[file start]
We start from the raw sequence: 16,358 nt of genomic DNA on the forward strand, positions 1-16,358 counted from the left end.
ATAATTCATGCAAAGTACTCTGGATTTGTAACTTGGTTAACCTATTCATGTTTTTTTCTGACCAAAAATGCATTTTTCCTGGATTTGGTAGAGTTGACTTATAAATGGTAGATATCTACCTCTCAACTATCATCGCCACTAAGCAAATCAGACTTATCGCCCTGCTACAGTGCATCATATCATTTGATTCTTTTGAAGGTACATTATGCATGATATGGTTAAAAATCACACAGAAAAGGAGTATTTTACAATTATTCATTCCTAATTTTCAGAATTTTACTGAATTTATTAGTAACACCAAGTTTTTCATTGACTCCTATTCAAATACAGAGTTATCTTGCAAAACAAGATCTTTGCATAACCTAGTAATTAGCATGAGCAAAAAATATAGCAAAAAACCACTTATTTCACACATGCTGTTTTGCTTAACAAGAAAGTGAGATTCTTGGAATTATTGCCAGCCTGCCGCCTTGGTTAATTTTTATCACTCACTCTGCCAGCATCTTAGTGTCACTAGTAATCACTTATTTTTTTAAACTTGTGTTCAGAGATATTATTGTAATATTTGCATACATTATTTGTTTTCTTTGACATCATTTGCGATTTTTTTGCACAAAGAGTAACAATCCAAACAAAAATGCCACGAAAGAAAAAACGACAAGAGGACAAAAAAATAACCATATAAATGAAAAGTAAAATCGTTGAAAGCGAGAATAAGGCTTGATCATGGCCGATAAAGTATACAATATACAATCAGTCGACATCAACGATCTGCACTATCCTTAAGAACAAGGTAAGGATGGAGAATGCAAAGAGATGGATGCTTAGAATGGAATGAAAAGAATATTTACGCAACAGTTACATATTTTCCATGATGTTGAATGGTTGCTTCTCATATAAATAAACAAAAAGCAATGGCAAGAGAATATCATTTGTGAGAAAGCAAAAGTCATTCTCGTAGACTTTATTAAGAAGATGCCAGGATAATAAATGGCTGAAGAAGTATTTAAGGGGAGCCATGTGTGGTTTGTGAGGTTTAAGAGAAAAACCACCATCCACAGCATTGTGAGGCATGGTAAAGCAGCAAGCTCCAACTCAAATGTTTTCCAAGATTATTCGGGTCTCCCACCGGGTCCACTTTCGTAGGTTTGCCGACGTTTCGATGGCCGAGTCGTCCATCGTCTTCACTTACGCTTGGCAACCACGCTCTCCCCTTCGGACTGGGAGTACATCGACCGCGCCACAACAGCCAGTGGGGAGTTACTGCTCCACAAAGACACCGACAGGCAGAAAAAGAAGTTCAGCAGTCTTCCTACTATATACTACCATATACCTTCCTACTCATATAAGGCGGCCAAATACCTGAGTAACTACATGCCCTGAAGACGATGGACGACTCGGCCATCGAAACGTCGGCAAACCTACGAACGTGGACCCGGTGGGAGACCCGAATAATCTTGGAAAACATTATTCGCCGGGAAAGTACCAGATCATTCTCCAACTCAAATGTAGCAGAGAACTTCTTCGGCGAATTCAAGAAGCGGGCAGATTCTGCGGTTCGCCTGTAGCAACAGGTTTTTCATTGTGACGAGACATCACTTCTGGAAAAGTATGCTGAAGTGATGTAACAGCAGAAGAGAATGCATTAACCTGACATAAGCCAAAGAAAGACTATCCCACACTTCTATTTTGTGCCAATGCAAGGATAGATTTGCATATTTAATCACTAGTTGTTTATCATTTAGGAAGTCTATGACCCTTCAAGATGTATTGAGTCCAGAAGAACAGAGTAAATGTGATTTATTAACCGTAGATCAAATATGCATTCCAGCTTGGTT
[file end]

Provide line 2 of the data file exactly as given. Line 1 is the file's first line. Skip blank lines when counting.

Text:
ATAATTCATGCAAAGTACTCTGGATTTGTAACTTGGTTAACCTATTCATGTTTTTTTCTGACCAAAAATGCATTTTTCCTGGATTTGGTAGAGTTGACTTATAAATGGTAGATATCTACCTCTCAACTATCATCGCCACTAAGCAAATCAGACTTATCGCCCTGCTACAGTGCATCATATCATTTGATTCTTTTGAAGGTACATTATGCATGATATGGTTAAAAATCACACAGAAAAGGAGTATTTTACAATTATTCATTCCTAATTTTCAGAATTTTACTGAATTTATTAGTAACACCAAGTTTTTCATTGACTCCTATTCAAATACAGAGTTATCTTGCAAAACAAGATCTTTGCATAACCTAGTAATTAGCATGAGCAAAAAATATAGCAAAAAACCACTTATTTCACACATGCTGTTTTGCTTAACAAGAAAGTGAGATTCTTGGAATTATTGCCAGCCTGCCGCCTTGGTTAATTTTTATCACTCACTCTGCCAGCATCTTAGTGTCACTAGTAATCACTTATTTTTTTAAACTTGTGTTCAGAGATATTATTGTAATATTTGCATACATTATTTGTTTTCTTTGACATCATTTGCGATTTTTTTGCACAAAGAGTAACAATCCAAACAAAAATGCCACGAAAGAAAAAACGACAAGAGGACAAAAAAATAACCATATAAATGAAAAGTAAAATCGTTGAAAGCGAGAATAAGGCTTGATCATGGCCGATAAAGTATACAATATACAATCAGTCGACATCAACGATCTGCACTATCCTTAAGAACAAGGTAAGGATGGAGAATGCAAAGAGATGGATGCTTAGAATGGAATGAAAAGAATATTTACGCAACAGTTACATATTTTCCATGATGTTGAATGGTTGCTTCTCATATAAATAAACAAAAAGCAATGGCAAGAGAATATCATTTGTGAGAAAGCAAAAGTCATTCTCGTAGACTTTATTAAGAAGATGCCAGGATAATAAATGGCTGAAGAAGTATTTAAGGGGAGCCATGTGTGGTTTGTGAGGTTTAAGAGAAAAACCACCATCCACAGCATTGTGAGGCATGGTAAAGCAGCAAGCTCCAACTCAAATGTTTTCCAAGATTATTCGGGTCTCCCACCGGGTCCACTTTCGTAGGTTTGCCGACGTTTCGATGGCCGAGTCGTCCATCGTCTTCACTTACGCTTGGCAACCACGCTCTCCCCTTCGGACTGGGAGTACATCGACCGCGCCACAACAGCCAGTGGGGAGTTACTGCTCCACAAAGACACCGACAGGCAGAAAAAGAAGTTCAGCAGTCTTCCTACTATATACTACCATATACCTTCCTACTCATATAAGGCGGCCAAATACCTGAGTAACTACATGCCCTGAAGACGATGGACGACTCGGCCATCGAAACGTCGGCAAACCTACGAACGTGGACCCGGTGGGAGACCCGAATAATCTTGGAAAACATTATTCGCCGGGAAAGTACCAGATCATTCTCCAACTCAAATGTAGCAGAGAACTTCTTCGGCGAATTCAAGAAGCGGGCAGATTCTGCGGTTCGCCTGTAGCAACAGGTTTTTCATTGTGACGAGACATCACTTCTGGAAAAGTATGCTGAAGTGATGTAACAGCAGAAGAGAATGCATTAACCTGACATAAGCCAAAGAAAGACTATCCCACACTTCTATTTTGTGCCAATGCAAGGATAGATTTGCATATTTAATCACTAGTTGTTTATCATTTAGGAAGTCTATGACCCTTCAAGATGTATTGAGTCCAGAAGAACAGAGTAAATGTGATTTATTAACCGTAGATCAAATATGCATTCCAGCTTGGTT